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A drum is one of the most simple instruments possible. Percussion instruments are without a doubt the most basic and fundamental instruments — with the possible exception of the human voice. A drum takes the concept of percussion, and moves it beyond the simple banging together of rocks or pieces of wood. It instead adds some sort of a membrane, which is stretched tight, and makes sound when struck. Because of the simplicity of the drum, there are countless examples of ancient drums spanning continents and millennia.
One group of ancient drums originated in West Africa, probably around the 9th century in the Mali Empire. This family of ancient drums is generally referred to as the dunun, and includes the doundounba, the sangban, and the kenkeni. The doundounba is the largest of the three, and as such plays deep, resounding notes, usually spaced widely apart when played in conjunction with other drums. The sangban is the middle drum, and usually takes on the rhythmic role in a dunun ensemble. The kenkeni is the smallest of these ancient drums, and is usually played rather quickly in a simple pattern. The dunun drums are played with a stick, usually with all three being played by one person, and often with a bell as part of the set.
The bodhran is another familiar drum, popular in Irish music. Although it is debatable whether bodhrans are in fact ancient drums, or more recent in origin, it is possible that they are at least a few centuries old. The name is thought to have originated sometime in the 17th century, and it is thought that the drum itself may have made its way to Ireland from Spain around that time or a bit earlier. The bodhran is a very simple drum, traditionally made of a basic hoop with a goatskin stretched across it. The bodhran is usually played by a seated musician, who holds the drum on its side. One hand is used to play the drum, striking it either with the hand or a small beater. The other hand sits on the inside of the drum head, and is used to apply pressure to the skin to change the timbre and pitch of the sound.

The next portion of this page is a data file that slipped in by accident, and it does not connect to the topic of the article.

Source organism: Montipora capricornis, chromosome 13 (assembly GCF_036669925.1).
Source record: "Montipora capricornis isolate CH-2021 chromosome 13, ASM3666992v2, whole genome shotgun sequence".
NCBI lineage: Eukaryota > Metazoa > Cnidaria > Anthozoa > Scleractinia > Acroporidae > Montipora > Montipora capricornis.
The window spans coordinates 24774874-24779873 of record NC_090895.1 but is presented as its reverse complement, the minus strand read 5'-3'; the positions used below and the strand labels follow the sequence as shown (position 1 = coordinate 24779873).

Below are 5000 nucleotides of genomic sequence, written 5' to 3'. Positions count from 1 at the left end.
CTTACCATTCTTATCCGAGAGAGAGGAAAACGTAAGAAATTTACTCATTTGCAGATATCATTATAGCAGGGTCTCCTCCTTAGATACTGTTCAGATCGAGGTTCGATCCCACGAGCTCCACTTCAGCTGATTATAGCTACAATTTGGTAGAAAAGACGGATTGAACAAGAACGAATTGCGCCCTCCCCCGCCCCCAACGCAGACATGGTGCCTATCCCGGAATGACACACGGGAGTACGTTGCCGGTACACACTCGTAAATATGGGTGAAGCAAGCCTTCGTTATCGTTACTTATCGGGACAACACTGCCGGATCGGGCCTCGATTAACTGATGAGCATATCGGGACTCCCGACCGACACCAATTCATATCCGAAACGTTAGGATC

The daf is another of the ancient drums of the world, this time originating in Iran. The daf is thousands of years old, and is one of the drums which helped inspire similar European instruments as Islam made its way to Spain. The daf is a relatively large, circular-framed drum, not unlike the bodhran — which it ultimately may have inspired. Unlike the bodhran, the daf has a number of metal discs around the outside rim, which may be struck by the player to create a different sound. This may be compared to the tambourine, although the metal rings of the daf tend to be substantially larger.
There are many ancient drums found in Asia as well. Perhaps the most well known are the taiko drums of Japan. Taiko drums are relatively large compared to most other ancient drums, with diameters of the head ranging from one foot to three feet (30-100cm) or even larger. Taiko drums are played with drumsticks, with the size and weight varying depending on the music played. Unlike some other ancient drums, Taiko drums are stretched very tight, making for a fairly high pitch, given their large size.
Of course there are hundreds of other types of ancient drums which we did not touch on — to do so would easily be a book in itself — but these are some of the most recognizable types of ancient drums representing a survey from different parts of the world. Ancient drums can also be found in North and South America, other parts of Africa, India, Polynesia, and essentially anywhere else on Earth where humans have lived. The desire to create music seems to be a universal one, and the use of animal hides to make tools to carry or sort grain seems to be equally universal. It seems to be only a matter of time in a culture before the two are put together, and a new instrument is born.